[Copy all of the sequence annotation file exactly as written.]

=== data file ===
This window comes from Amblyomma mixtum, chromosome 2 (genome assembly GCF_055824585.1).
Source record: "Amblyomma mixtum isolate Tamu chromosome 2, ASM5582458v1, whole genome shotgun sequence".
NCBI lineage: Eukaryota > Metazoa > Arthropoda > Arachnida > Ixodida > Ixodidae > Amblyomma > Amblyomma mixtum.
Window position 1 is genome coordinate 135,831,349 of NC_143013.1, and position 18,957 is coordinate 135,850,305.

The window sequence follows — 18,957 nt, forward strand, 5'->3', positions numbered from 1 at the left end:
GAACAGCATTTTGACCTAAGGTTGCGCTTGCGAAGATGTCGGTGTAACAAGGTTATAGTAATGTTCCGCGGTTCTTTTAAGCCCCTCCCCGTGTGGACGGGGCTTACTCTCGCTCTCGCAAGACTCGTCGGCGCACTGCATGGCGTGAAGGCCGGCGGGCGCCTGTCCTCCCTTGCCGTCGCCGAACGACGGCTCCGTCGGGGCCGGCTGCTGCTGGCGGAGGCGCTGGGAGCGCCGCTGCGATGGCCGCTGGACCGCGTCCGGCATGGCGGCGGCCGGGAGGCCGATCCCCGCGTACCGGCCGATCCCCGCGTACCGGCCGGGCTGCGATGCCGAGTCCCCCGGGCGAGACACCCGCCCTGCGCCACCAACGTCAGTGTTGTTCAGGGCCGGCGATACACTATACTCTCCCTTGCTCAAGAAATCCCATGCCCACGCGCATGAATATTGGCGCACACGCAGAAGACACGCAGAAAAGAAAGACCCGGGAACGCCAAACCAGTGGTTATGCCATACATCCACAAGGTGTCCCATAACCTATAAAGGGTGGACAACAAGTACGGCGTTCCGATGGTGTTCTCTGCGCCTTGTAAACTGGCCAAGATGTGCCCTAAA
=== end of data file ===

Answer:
This window comes from Amblyomma mixtum, chromosome 2 (genome assembly GCF_055824585.1).
Source record: "Amblyomma mixtum isolate Tamu chromosome 2, ASM5582458v1, whole genome shotgun sequence".
NCBI lineage: Eukaryota > Metazoa > Arthropoda > Arachnida > Ixodida > Ixodidae > Amblyomma > Amblyomma mixtum.
Window position 1 is genome coordinate 135,831,349 of NC_143013.1, and position 18,957 is coordinate 135,850,305.

The window sequence follows — 18,957 nt, forward strand, 5'->3', positions numbered from 1 at the left end:
GAACAGCATTTTGACCTAAGGTTGCGCTTGCGAAGATGTCGGTGTAACAAGGTTATAGTAATGTTCCGCGGTTCTTTTAAGCCCCTCCCCGTGTGGACGGGGCTTACTCTCGCTCTCGCAAGACTCGTCGGCGCACTGCATGGCGTGAAGGCCGGCGGGCGCCTGTCCTCCCTTGCCGTCGCCGAACGACGGCTCCGTCGGGGCCGGCTGCTGCTGGCGGAGGCGCTGGGAGCGCCGCTGCGATGGCCGCTGGACCGCGTCCGGCATGGCGGCGGCCGGGAGGCCGATCCCCGCGTACCGGCCGATCCCCGCGTACCGGCCGGGCTGCGATGCCGAGTCCCCCGGGCGAGACACCCGCCCTGCGCCACCAACGTCAGTGTTGTTCAGGGCCGGCGATACACTATACTCTCCCTTGCTCAAGAAATCCCATGCCCACGCGCATGAATATTGGCGCACACGCAGAAGACACGCAGAAAAGAAAGACCCGGGAACGCCAAACCAGTGGTTATGCCATACATCCACAAGGTGTCCCATAACCTATAAAGGGTGGACAACAAGTACGGCGTTCCGATGGTGTTCTCTGCGCCTTGTAAACTGGCCAAGATGTGCCCTAAA